But back on the topic of movies, we already know that future speculation is an increasingly popular theme. Superhero and sci-fi films earn BIG at the box office. While a lot of the movies propose amazing future technologies that have yet-to-be created (think again the Iron Man suit and digital rooms), there are also those that bring us a vision of the future with recognizable technologies. Bong Joon-ho’s “Snowpiercer” is set in a not-so-distant future of 2031 with an apocalyptic ice age that froze the world over in 2014 – just last year! Perhaps that is why the technology is reasonably believable in a situation that’s all sorts of ridiculous (but crazy fun). The train that the last living inhabitants of Earth are aboard, aside from being really, really long, and on a track that spans across the globe, is familiar. Trains are still in popular use today. To Edgerton’s point of technology being flexible and not one-track-minded, we see that even in heavily consumed entertainment, the visions of technological futures are diverse.

To show just how diverse the technology and innovation ranges from the poor world and the rich, Edgerton introduces the concept of ‘creole’ technologies – “[technologies] transplanted from their place of origin and finding uses on a greater scale elsewhere.” When he says “greater scale”, he means it quite literally. The examples he lists, such as oil drums, corrugated steel, and asbestos, involve taking what can be mistaken as junk from the West and using it to build nearly all the houses and structures in a village. Edgerton does not mean expansion or extrapolation on the materials other than the further manufacturing of different grades of corrugated steel. He makes the point that the repurposing of these technologies is the way innovation is achieved, but I think even he’s limiting the view of innovation in the poor world. Edgerton’s examples all bring up housing and building structures – shelter that is a necessity of life. Let’s look at some other innovative projects that are not just a simple re-use of unwanted Western objects.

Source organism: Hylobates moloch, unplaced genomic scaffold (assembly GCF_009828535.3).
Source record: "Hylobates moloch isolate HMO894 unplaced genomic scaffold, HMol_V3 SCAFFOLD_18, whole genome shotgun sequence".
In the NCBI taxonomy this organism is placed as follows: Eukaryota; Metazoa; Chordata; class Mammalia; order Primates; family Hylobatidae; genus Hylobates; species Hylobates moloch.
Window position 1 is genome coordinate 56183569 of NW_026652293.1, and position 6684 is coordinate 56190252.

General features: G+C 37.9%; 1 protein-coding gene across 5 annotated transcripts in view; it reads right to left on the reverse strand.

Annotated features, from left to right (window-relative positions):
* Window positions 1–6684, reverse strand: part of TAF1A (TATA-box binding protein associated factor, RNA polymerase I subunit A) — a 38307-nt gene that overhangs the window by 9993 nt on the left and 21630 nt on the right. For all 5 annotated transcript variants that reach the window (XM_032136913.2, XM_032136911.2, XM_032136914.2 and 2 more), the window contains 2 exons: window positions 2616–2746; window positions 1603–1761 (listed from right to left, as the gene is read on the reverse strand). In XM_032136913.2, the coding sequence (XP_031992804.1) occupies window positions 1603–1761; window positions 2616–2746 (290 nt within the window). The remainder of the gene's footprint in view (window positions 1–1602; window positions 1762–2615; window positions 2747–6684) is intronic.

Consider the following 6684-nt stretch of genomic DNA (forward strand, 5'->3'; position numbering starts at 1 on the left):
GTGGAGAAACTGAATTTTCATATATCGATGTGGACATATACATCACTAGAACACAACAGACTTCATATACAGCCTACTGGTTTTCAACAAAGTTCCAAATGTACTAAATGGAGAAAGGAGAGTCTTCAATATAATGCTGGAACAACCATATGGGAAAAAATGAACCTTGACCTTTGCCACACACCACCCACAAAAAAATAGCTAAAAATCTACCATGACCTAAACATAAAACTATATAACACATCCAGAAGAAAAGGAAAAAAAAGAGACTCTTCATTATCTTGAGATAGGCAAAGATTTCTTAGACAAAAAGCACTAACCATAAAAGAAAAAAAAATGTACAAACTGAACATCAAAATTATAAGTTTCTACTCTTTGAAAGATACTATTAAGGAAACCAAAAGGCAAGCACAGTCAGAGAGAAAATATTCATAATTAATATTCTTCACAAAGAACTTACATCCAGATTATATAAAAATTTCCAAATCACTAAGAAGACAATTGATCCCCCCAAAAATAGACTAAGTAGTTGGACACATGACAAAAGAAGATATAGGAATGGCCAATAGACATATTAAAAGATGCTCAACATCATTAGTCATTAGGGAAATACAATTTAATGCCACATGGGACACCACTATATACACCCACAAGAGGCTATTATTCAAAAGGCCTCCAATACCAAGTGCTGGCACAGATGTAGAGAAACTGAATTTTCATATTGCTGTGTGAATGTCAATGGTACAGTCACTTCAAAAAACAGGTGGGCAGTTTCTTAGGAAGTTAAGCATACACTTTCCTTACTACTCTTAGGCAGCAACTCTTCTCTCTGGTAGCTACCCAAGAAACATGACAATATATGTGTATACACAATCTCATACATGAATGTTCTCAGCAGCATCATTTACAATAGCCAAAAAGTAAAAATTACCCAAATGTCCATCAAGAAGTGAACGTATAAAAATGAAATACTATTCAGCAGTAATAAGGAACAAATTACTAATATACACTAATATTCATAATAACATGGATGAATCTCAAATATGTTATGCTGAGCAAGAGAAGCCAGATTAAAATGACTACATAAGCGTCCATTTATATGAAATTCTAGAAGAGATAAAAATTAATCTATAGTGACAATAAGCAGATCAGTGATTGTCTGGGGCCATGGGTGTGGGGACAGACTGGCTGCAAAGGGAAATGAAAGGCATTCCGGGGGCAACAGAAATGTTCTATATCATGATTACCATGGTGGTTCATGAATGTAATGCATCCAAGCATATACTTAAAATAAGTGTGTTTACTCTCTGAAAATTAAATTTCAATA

A bottle, sand, and mud house in Nigeria

A bottle, sand, and mud house in Nigeria

Moser's illuminating bottles

             Moser’s illuminating bottles

One popularly reported project is the bottle housing most notably in Nigeria, but also done in South America and India. At first it probably seems complimentary to Edgerton’s examples, after all junk material is used to build a structure. But it’s not as simple as corrugated steel for roofs, asbestos-cement for walls, which is precisely why it’s gotten attention. The plastic bottles are filled with sand, stacked in a manner similar to how bricks would be stacked, and kept together using mud. The resulting structure is apparently bulletproof, more cost-effective, and sturdier than regular brick. In this example there is a combination of junk and local resources – something Edgerton advocates.